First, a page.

Republicans rebuke state senator

Oil PricesBy Bob Eschliman


Last month’s vote on Senate File 257, the transportation funding bill that, in addition to increasing fees, increased Iowa’s motor fuel tax by more than 45 percent, hasn’t sat well with many Iowans.

And, as a result, it’s reopened old wounds for many grassroots Republicans. The latest example is in Woodbury County, where a splinter group within the GOP Central Committee sought to rebuke one of its members who also happened to be a state legislator who voted for the increase.

The group of 30 Central Committee members, which represent 20 of the county’s precincts, signed a resolution rebuking state Sen. Bill Anderson (R-Pierson) and denouncing his vote. The county chairman, Kevin Alons, and a majority of the 94-member committee rejected the resolution.

Former county chairman Brian Rosener, who is still a member of the Central Committee, gave a copy of the resolution to The Iowa Statesman. It demanded Anderson resign from the County Central Committee, “stop kowtowing to special interests,” and publicly apologize to his constituents for his vote in favor of SF 257.

The increase in the gas tax is expected to raise about $1 billion in new revenue. It also makes Iowa’s gas tax the 13th highest in the U.S.

“[E]very reputable county-wide and state-wide poll found Republicans opposing the gas tax increase up to the day of the vote, which led to the same being true of a bipartisan majority of all Iowans up to the day of the vote,” the resolution states. “Anderson’s vote violates the Woodbury County Republican platform, and all four district Republican platforms, which each have express opposition languages for a gas tax increase, approved by elected Republican members of platform committees in all 99 Iowa counties.”

The resolution also noted that Anderson had campaigned against raising taxes, and it said his voting for the gas tax increase was “an act of cowardice.” It also stated his vote “allowed liberal Democrats supportive of this tax increase to vote No in order to save face.”

“Anderson retroactively claims in defense of his actions that his vote was intended to fast-track new construction, specifically what he called ‘four-lane development projects,” which he further said includes [U.S.] Highway 20, [U.S. Highway 30], and [U.S. Highway 61] in southeast Iowa,” the resolution states. “[T[he above claim contradicted the prevailing and previous claim that such a gas tax increase would fund only needed repairs and not new construction.”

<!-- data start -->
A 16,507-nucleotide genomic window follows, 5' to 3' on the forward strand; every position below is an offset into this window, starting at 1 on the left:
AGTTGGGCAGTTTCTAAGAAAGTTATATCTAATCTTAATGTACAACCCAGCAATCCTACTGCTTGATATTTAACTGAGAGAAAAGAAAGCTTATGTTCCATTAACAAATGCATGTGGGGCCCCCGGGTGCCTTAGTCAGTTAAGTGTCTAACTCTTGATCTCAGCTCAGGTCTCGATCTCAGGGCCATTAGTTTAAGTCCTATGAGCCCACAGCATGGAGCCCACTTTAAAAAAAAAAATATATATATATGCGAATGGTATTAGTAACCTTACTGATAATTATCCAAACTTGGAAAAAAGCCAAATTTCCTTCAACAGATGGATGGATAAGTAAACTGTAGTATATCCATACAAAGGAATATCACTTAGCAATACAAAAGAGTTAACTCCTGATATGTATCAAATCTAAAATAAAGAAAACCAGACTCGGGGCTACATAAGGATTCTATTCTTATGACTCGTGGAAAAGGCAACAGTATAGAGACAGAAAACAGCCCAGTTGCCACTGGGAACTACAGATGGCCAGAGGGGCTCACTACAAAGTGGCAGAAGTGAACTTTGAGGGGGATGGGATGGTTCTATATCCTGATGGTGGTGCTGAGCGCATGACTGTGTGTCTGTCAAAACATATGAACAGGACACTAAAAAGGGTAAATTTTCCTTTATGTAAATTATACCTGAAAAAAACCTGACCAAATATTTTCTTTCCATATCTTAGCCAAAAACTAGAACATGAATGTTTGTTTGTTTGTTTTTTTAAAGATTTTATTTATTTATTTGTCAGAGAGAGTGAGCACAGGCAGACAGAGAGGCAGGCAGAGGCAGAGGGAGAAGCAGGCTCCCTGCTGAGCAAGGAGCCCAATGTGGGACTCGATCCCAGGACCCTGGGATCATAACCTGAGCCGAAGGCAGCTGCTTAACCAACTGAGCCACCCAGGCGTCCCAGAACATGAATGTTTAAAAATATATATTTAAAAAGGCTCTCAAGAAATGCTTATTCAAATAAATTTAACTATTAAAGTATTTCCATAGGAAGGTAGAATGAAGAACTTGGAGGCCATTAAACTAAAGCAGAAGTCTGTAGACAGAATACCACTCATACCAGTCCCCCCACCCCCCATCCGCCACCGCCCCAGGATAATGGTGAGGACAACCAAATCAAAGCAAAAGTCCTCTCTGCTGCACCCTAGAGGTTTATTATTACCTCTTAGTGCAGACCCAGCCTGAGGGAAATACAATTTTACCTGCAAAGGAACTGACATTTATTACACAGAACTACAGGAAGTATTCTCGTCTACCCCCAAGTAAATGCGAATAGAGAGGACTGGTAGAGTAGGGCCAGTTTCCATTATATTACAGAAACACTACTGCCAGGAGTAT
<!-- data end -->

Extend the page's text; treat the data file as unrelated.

The resolution claims Anderson used “bait and switch tactics” that betrayed those opposed to the gas tax, but also those supportive of its use only for needed repairs. It claims he “capitulated” to Senate Majority Leader Mike Gronstal (D-Council Bluffs) and Speaker of the House Kraig Paulsen (R-Hiawatha) – who replaced committee members opposed to the gas tax increase for those who were in support of it – for “nothing more than a temporary Band-Aid and an easy way out of dealing with the main problem of the Road Use Tax Fund percentage allocations.”

“Anderson has demonstrated contempt and arrogance towards those members of the Republican Party who support core Republican beliefs,” it stated.

Anderson, who represents Iowa Senate District 3, which comprises most of Woodbury and Plymouth counties, including Le Mars, Akron, Hinton, Kingsley, Pierson, Moville, Bronson, and Sergeant Bluff, as well as a portion of Sioux City, did not respond to a request from The Iowa Statesman to comment on the resolution. Instead, Alons responded on his behalf.

He said he strongly disagreed with “both the process and the message of the petition.” He said Anderson “has been a model Republican and central committee member for 20 years.”

“The petition naming Senator Bill Anderson with regard to his vote on the Iowa 10 cent gas tax was and is not an official position of the Woodbury Republican Central Committee, and represents a minority group that apparently believes gas tax policy is the most important issue facing Woodbury County, Iowa and the United States,” he said. “Only 10 of the petition signers even reside in Senator Bill Anderson’s senatorial district.”

According to the Office of Secretary of State, Woodbury County has the sixth-largest number of active registered Republicans in the state.